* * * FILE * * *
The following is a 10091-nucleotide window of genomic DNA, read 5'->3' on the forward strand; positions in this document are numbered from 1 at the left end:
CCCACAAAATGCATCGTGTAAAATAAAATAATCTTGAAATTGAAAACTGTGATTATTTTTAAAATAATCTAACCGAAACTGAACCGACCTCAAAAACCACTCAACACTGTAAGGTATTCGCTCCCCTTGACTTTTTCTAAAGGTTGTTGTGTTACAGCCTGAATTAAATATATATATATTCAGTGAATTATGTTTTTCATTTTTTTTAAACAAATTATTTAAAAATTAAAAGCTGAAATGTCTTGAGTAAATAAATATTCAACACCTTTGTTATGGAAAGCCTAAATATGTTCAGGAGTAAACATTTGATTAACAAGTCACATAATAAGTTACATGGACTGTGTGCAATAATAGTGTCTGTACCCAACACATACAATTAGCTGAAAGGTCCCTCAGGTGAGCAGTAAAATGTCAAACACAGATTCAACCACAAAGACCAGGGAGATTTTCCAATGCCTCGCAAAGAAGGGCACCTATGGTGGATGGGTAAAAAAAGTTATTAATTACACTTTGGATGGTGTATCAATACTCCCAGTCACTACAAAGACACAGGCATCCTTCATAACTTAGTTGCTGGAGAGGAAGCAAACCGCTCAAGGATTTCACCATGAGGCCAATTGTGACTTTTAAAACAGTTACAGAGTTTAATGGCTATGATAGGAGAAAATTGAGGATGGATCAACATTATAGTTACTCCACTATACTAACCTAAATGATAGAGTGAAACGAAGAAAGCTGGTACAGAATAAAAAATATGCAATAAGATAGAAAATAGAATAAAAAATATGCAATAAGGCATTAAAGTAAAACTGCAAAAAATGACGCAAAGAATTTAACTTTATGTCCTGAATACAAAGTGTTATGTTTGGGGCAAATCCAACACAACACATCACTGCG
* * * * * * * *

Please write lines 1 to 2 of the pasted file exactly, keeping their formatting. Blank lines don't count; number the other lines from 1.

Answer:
The following is a 10091-nucleotide window of genomic DNA, read 5'->3' on the forward strand; positions in this document are numbered from 1 at the left end:
CCCACAAAATGCATCGTGTAAAATAAAATAATCTTGAAATTGAAAACTGTGATTATTTTTAAAATAATCTAACCGAAACTGAACCGACCTCAAAAACCACTCAACACTGTAAGGTATTCGCTCCCCTTGACTTTTTCTAAAGGTTGTTGTGTTACAGCCTGAATTAAATATATATATATTCAGTGAATTATGTTTTTCATTTTTTTTAAACAAATTATTTAAAAATTAAAAGCTGAAATGTCTTGAGTAAATAAATATTCAACACCTTTGTTATGGAAAGCCTAAATATGTTCAGGAGTAAACATTTGATTAACAAGTCACATAATAAGTTACATGGACTGTGTGCAATAATAGTGTCTGTACCCAACACATACAATTAGCTGAAAGGTCCCTCAGGTGAGCAGTAAAATGTCAAACACAGATTCAACCACAAAGACCAGGGAGATTTTCCAATGCCTCGCAAAGAAGGGCACCTATGGTGGATGGGTAAAAAAAGTTATTAATTACACTTTGGATGGTGTATCAATACTCCCAGTCACTACAAAGACACAGGCATCCTTCATAACTTAGTTGCTGGAGAGGAAGCAAACCGCTCAAGGATTTCACCATGAGGCCAATTGTGACTTTTAAAACAGTTACAGAGTTTAATGGCTATGATAGGAGAAAATTGAGGATGGATCAACATTATAGTTACTCCACTATACTAACCTAAATGATAGAGTGAAACGAAGAAAGCTGGTACAGAATAAAAAATATGCAATAAGATAGAAAATAGAATAAAAAATATGCAATAAGGCATTAAAGTAAAACTGCAAAAAATGACGCAAAGAATTTAACTTTATGTCCTGAATACAAAGTGTTATGTTTGGGGCAAATCCAACACAACACATCACTGCG